Frequently Asked Questions
What is an STD?
A sexually-transmitted disease (STD) also called a “venereal disease” or a sexually-transmitted infection (STI) are all the same terms for a group of bacterial, viral, and in rare cases, parasitic infections classified by their transmission in the most common circumstances through sexual intercourse acts.
What are some examples of STDS?
The most widely referenced STDs are chlamydia, gonorrhea, human papillomavirus (HPV) herpes simplex 1 and 2, HIV, syphilis, trichomoniasis, hepatitis B and C, and bacterial vaginosis.
What is the difference between an STI and an STD?
There is no particular difference beyond the difference between the definitions of disease and infection. An STD is a disease resulting from an infection with an STI, and an infection with an STI leads to an STD.
How many people in America have STDs?
The CDC reports that millions of people in the United States carry an STI. For instance 1.7 million Americans were infected with chlamydia in 2017 but that is only data based on reported cases alone. Two problems exist with that figure: many people don’t know they have an STD, and some of those that do are too embarrassed to seek help.
How will I know if I have an STD?
It’s likely you won’t know unless you get tested. Many STDs are hard to detect unless you have experience and training in detecting them.
What are common symptoms of STDs?
Many STDs have few noticeable symptoms, but classic symptoms involve things that many would associate with a common urinary tract infection such as pain while urinating, pain during sex, strangely colored or scented discharges, and small sores in and around genitalia.
What are ways to protect against STDs?
Beyond abstaining from sexual acts entirely, limiting yourself to the smallest number of sexual partners possible, testing for STIs with a new partner before engaging in sexual acts, and wearing a condom are all the most effective defenses as listed by the CDC.
If I do become infected, can I be cured?
Curing STDs is possible. Many of the most commonly contracted STIs can be eliminated. These include chlamydia, gonorrhea, syphilis, bacterial vaginosis, and trichonomiasis.
Are there STDs that cannot be cured?
Unfortunately, many of the viral STDs must only be treated as no cure yet exists. These include HIVAIDS, herpes 1 and 2, and some versions of the HPV virus. Gonorrhea is beginning to regularly display antibiotic resistance, and the CDC is down to one class of antibiotics to treat these aggressive strains of the bacteria currently.
Can STDs be transmitted in other ways?
The short answer is yes. Sexual acts of all kinds can transmit diseases between partners. This includes anal sex, and oral sex, but also non-sexual acts like kissing. Other diseases like hepatitis can be spread through the use of intravenous injections with needles as might occur when using drugs like heroin.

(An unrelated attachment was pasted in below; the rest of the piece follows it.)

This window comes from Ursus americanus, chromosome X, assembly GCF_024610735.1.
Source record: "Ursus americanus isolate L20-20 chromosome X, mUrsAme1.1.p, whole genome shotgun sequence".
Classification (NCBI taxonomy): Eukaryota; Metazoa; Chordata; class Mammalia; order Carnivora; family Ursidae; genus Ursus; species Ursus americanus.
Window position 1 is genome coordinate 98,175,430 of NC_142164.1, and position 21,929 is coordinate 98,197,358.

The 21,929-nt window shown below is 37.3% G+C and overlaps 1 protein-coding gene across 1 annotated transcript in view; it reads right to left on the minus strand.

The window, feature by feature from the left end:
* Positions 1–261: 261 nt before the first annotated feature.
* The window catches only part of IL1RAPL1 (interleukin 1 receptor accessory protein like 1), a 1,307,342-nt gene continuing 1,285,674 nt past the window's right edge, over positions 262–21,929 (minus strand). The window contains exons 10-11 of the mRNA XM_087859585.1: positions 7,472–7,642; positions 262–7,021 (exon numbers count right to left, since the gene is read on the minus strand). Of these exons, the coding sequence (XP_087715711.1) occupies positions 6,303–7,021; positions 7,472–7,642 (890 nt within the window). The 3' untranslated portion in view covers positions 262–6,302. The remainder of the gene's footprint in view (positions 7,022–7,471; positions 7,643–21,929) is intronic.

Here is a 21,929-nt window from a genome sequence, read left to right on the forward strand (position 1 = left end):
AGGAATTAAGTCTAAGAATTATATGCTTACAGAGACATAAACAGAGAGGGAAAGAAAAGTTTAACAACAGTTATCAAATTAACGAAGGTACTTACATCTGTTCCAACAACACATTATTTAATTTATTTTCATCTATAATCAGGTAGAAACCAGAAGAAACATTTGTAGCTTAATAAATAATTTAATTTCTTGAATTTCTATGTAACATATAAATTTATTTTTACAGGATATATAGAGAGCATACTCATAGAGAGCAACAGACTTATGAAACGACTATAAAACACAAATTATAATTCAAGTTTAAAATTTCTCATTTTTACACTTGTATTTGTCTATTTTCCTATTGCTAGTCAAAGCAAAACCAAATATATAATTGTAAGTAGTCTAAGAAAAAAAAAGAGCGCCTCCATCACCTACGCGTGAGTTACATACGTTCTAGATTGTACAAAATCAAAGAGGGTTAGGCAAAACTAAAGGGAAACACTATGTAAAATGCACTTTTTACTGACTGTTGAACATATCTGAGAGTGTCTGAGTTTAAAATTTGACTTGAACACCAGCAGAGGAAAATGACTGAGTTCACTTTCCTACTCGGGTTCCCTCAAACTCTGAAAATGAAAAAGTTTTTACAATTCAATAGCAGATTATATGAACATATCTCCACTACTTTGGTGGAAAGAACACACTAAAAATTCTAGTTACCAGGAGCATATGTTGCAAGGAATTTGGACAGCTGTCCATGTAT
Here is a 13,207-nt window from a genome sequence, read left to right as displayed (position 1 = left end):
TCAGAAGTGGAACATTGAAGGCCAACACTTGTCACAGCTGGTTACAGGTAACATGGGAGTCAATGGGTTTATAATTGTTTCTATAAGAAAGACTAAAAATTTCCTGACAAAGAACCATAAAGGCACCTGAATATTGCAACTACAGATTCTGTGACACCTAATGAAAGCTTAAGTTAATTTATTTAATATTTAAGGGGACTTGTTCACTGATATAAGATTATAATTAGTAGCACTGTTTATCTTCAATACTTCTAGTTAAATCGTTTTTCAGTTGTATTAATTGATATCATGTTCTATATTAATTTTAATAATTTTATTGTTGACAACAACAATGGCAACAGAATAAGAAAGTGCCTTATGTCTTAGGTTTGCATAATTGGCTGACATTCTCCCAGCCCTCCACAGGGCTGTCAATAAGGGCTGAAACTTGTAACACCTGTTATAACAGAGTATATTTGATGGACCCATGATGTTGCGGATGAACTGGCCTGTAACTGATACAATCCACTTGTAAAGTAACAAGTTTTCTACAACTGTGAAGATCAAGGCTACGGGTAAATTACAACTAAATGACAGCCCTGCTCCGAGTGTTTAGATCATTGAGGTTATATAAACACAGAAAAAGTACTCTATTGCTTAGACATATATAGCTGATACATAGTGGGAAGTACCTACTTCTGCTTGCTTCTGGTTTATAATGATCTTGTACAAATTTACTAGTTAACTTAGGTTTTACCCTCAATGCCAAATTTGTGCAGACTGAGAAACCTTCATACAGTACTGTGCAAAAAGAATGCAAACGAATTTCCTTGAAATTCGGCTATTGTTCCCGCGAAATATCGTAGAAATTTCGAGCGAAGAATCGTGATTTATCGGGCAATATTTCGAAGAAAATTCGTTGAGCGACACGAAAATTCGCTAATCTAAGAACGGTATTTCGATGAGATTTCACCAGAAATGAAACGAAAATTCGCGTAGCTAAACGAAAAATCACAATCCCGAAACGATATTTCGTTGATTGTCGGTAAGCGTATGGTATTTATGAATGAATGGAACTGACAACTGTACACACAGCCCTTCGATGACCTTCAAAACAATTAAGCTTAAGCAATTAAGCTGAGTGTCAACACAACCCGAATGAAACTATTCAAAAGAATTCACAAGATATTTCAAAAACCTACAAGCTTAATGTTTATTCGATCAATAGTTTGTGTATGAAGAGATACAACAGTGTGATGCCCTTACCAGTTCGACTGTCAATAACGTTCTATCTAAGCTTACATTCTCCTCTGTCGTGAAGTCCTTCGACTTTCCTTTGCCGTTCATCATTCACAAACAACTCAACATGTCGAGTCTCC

If I have an STD and don’t get treated what will happen?
Aside from the risk of spreading the disease to other partners, long term health risks for women are more severe than they are for men. For example complications with pregnancy is a common long term effect of an STD. Pelvic inflammatory disease, which can develop from carrying certain infections like chlamydia for long periods, can lead to premature childbirth, underweight babies, or make childbearing impossible altogether.
What are some other health consequences of STDs?
Carrying an STI increases your risk of contracting other STIs. Syphilis, while easily curable, can lead to brain and eye damage, hair loss, and death. HIV can lead to AIDS, a terrible disease which compromises the immune system and can lead to death.
Should I get tested even if I don’t have any symptoms?
If you think you could have been exposed to an STI through an infected partner, don’t wait until symptoms develop but get tested right away. Symptoms of STDs are often benign in first few months after infection but can still be spread and affect you in different ways.
How do physicians test for STDs?
Different labs will use different tests. Most of the time, depending on the disease you’ll provide a urine or blood sample or both. Typically viral infections require blood tests, and bacterial infections require urine tests. Sometimes swabbing possible infected areas is required.
How do physicians treat STDs?
Antibiotics will treat most bacterial infections and antiviral or antiretroviral drugs can treat the symptoms of incurable viral STDS like herpes and HIV.
If my STDs are cured will they come back?
It’s possible to re-contract any STD you’ve been cured of or treated for. The treatments for STDs are not vaccines. If you catch an STI once, the chance you can become infected again, for certain infections, actually increases.
Can I transmit herpes when I’m not having an outbreak?
Yes. That herpes can only be spread during an outbreak is a common misconception.
If I’m HIV positive do I also have AIDS?
AIDS is a later stage in the disease resulting from an infection by the human immunodeficiency virus (HIV). Just because you’re HIV positive doesn’t mean you currently have AIDS.
Can I give genital herpes to someone if I perform oral sex as an oral herpes carrier?
Yes, both forms of the virus, oral and genital, can be spread to both parts of the body through fluid exchange.
What if I contract an antibiotic-resistant strain of gonorrhea?
The CDC has guidelines and procedures in place for clinics and physicians to treat any antibiotic-resistant strain of gonorrhea. Normally it involves the use of a combination of drugs, but the process isn’t quick and requires diligent communication with the CDC.